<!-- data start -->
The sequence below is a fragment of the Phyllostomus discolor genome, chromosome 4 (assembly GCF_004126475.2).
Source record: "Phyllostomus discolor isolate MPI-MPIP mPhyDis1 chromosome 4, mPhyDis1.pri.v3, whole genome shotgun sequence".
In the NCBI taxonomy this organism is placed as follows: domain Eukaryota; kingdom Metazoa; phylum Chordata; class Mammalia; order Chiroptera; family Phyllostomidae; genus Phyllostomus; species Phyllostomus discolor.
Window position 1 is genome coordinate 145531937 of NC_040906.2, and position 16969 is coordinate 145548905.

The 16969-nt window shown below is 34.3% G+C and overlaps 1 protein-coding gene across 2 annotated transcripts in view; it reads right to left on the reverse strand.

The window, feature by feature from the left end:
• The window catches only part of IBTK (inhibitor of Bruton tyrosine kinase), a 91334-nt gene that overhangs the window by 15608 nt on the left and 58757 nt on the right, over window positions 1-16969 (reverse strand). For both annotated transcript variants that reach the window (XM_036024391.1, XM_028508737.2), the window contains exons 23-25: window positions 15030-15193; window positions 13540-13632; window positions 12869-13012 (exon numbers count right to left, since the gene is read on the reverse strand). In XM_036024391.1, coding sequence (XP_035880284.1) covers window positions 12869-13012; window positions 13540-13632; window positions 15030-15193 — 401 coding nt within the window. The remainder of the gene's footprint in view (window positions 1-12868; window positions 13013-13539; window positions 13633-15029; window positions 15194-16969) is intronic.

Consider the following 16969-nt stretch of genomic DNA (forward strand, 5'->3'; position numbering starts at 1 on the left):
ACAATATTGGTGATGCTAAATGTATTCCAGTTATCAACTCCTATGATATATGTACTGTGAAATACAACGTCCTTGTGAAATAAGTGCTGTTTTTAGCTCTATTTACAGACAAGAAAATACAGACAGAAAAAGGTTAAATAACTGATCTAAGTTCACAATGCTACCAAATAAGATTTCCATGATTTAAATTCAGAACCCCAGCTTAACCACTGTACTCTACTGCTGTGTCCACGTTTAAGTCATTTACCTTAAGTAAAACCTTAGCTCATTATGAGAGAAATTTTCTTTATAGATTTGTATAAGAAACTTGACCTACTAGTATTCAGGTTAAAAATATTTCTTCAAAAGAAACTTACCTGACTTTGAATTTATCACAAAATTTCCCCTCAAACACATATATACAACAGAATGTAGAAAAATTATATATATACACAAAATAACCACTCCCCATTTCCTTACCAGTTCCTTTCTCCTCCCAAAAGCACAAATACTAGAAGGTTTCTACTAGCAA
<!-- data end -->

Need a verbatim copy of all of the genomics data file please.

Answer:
The sequence below is a fragment of the Phyllostomus discolor genome, chromosome 4 (assembly GCF_004126475.2).
Source record: "Phyllostomus discolor isolate MPI-MPIP mPhyDis1 chromosome 4, mPhyDis1.pri.v3, whole genome shotgun sequence".
In the NCBI taxonomy this organism is placed as follows: domain Eukaryota; kingdom Metazoa; phylum Chordata; class Mammalia; order Chiroptera; family Phyllostomidae; genus Phyllostomus; species Phyllostomus discolor.
Window position 1 is genome coordinate 145531937 of NC_040906.2, and position 16969 is coordinate 145548905.

The 16969-nt window shown below is 34.3% G+C and overlaps 1 protein-coding gene across 2 annotated transcripts in view; it reads right to left on the reverse strand.

The window, feature by feature from the left end:
• The window catches only part of IBTK (inhibitor of Bruton tyrosine kinase), a 91334-nt gene that overhangs the window by 15608 nt on the left and 58757 nt on the right, over window positions 1-16969 (reverse strand). For both annotated transcript variants that reach the window (XM_036024391.1, XM_028508737.2), the window contains exons 23-25: window positions 15030-15193; window positions 13540-13632; window positions 12869-13012 (exon numbers count right to left, since the gene is read on the reverse strand). In XM_036024391.1, coding sequence (XP_035880284.1) covers window positions 12869-13012; window positions 13540-13632; window positions 15030-15193 — 401 coding nt within the window. The remainder of the gene's footprint in view (window positions 1-12868; window positions 13013-13539; window positions 13633-15029; window positions 15194-16969) is intronic.

Consider the following 16969-nt stretch of genomic DNA (forward strand, 5'->3'; position numbering starts at 1 on the left):
ACAATATTGGTGATGCTAAATGTATTCCAGTTATCAACTCCTATGATATATGTACTGTGAAATACAACGTCCTTGTGAAATAAGTGCTGTTTTTAGCTCTATTTACAGACAAGAAAATACAGACAGAAAAAGGTTAAATAACTGATCTAAGTTCACAATGCTACCAAATAAGATTTCCATGATTTAAATTCAGAACCCCAGCTTAACCACTGTACTCTACTGCTGTGTCCACGTTTAAGTCATTTACCTTAAGTAAAACCTTAGCTCATTATGAGAGAAATTTTCTTTATAGATTTGTATAAGAAACTTGACCTACTAGTATTCAGGTTAAAAATATTTCTTCAAAAGAAACTTACCTGACTTTGAATTTATCACAAAATTTCCCCTCAAACACATATATACAACAGAATGTAGAAAAATTATATATATACACAAAATAACCACTCCCCATTTCCTTACCAGTTCCTTTCTCCTCCCAAAAGCACAAATACTAGAAGGTTTCTACTAGCAA